All Scripture is by inspiration of God and is profitable for doctrine, for reproof, for correction, and for instruction in righteousness” (2 Tim 3:16). Let us therefore seek the positive message in 1 Timothy 2:9-10 which God has for the believer — a message which both traditionalists and egalitarians have too long ignored.
As a woman preparing to seek ordination to the pastoral office in the Presbyterian Church (USA) I find myself encountering skepticism — a skepticism about my real identity. In light of my gender and career objective, some people immediately assume that I am a radical feminist.
The best example of a woman in leadership over Israel is Deborah, one of the judges, all of whom were responsible for keeping the Promised Land free of foreign domination. Judges 4 is the prose account of Israel’s victory over the Canaanites from Hazor. Judges 5 is the “Song of Deborah” which tells the same story in poetic form.
I foresee days when the gift of words will feel like a curse. On mornings when the labor is hard, I must remember to hold on to the hope of the joy. I must remember that I’m not alone. Annie Dillard reminded me of this: “At its best, the sensation of writing is that of any unmerited grace...you search, you break your fists, your back, your brain, and then—and only then—it is handed to you.”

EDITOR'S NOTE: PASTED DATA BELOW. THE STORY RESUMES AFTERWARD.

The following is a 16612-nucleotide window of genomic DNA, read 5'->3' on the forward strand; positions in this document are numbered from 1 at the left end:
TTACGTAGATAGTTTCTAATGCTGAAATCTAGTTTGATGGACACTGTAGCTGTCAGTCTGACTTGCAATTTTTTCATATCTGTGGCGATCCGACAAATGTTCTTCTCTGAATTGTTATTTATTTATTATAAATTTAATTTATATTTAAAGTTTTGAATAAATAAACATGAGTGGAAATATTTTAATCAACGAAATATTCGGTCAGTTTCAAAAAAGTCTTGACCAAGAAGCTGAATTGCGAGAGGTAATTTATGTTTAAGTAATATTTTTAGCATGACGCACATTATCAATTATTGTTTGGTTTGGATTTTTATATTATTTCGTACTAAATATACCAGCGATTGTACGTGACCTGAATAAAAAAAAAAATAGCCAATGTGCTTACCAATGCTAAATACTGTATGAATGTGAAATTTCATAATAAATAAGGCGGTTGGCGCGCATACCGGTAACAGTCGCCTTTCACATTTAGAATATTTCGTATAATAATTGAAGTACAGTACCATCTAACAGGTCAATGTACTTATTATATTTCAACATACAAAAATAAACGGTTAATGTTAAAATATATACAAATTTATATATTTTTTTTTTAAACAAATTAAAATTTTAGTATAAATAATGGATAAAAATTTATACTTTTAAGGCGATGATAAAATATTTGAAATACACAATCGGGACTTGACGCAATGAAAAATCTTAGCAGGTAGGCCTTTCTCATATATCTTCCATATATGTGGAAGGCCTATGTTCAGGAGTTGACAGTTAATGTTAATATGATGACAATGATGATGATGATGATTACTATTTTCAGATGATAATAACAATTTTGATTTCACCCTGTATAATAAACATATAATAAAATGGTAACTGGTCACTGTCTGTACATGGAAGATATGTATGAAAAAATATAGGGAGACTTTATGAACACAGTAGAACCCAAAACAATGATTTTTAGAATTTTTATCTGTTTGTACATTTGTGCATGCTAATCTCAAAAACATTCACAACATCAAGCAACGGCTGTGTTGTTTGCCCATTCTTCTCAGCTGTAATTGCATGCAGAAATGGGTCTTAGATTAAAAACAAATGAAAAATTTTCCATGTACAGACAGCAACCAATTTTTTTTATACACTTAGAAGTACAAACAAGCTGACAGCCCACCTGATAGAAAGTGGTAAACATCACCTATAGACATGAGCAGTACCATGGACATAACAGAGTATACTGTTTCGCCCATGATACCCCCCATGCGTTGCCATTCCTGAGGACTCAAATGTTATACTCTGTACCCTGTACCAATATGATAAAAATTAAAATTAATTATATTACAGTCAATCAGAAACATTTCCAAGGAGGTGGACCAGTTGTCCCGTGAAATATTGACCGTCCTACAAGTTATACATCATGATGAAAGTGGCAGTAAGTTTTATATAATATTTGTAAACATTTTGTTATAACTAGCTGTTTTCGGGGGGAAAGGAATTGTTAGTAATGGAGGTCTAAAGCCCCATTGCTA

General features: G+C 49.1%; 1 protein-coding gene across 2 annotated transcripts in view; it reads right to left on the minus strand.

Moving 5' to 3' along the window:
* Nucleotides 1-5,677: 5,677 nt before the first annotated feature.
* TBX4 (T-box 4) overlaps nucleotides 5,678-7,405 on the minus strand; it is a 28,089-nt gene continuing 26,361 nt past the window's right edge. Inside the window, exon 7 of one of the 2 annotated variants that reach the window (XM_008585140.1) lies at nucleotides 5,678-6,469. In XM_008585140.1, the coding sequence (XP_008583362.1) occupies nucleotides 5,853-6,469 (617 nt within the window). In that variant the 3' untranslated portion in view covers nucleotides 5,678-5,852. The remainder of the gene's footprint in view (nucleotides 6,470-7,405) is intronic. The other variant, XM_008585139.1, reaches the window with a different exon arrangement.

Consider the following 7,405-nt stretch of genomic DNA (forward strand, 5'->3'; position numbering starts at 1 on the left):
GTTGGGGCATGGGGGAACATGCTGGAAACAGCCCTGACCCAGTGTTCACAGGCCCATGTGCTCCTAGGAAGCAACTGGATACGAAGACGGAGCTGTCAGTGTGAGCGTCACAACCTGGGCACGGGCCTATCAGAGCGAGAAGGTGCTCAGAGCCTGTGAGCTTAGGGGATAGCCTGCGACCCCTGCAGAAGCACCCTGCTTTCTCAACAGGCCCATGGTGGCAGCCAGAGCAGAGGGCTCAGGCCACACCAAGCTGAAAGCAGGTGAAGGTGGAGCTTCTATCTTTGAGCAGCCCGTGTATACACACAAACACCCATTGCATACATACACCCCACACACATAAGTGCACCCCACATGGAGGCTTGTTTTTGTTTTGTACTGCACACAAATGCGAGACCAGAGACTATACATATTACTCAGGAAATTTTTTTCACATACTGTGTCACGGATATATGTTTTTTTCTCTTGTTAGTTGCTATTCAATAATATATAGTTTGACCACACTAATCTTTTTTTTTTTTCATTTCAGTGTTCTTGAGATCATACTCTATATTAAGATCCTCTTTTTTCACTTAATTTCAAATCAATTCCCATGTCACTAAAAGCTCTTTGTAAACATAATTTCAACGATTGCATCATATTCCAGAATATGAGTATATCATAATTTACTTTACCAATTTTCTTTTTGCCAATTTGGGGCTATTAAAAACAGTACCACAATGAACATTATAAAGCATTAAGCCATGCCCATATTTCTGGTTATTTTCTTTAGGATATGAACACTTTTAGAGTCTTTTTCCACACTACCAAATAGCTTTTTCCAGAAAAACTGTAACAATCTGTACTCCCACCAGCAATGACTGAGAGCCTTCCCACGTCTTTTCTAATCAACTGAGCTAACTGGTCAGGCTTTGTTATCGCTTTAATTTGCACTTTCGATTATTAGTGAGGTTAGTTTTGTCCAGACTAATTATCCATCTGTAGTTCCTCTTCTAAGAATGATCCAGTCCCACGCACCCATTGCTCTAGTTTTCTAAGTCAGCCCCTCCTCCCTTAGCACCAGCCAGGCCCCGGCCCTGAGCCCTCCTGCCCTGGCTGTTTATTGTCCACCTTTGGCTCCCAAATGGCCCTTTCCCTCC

Hearing ambulance sirens was nothing out of the ordinary when I worked as a nurse in the emergency department in Vancouver’s St. Paul’s Hospital. But, although I didn’t know it at the time, the sirens blaring one day were signaling a major change in my life. Through the emergency doors came a woman and her 12-year-old daughter. The mother—a single mom— had killed her son, wounded her daughter, and stabbed herself with a knife.
One of the most hotly contested passages in the New Testament these days is 1 Timothy 2:8-15. The cultural reason for this is clear: The ordination of women in the Church is a major issue of debate among traditional and evangelical denominations. Biblically-minded Christians are rightly concerned about the meaning of this passage for ministry today. And, in response to that concern, a large number of scholars have written articles, commentaries and now even entire books on these few verses.
Evangelical interpreters, egalitarians and complementarians alike, have slain many trees over Paul’s precise point in citing Eve in 1 Timothy 2:13-15. Is Eve a transcultural example, or merely an example applicable to the easily-deceived Ephesian women and those like them?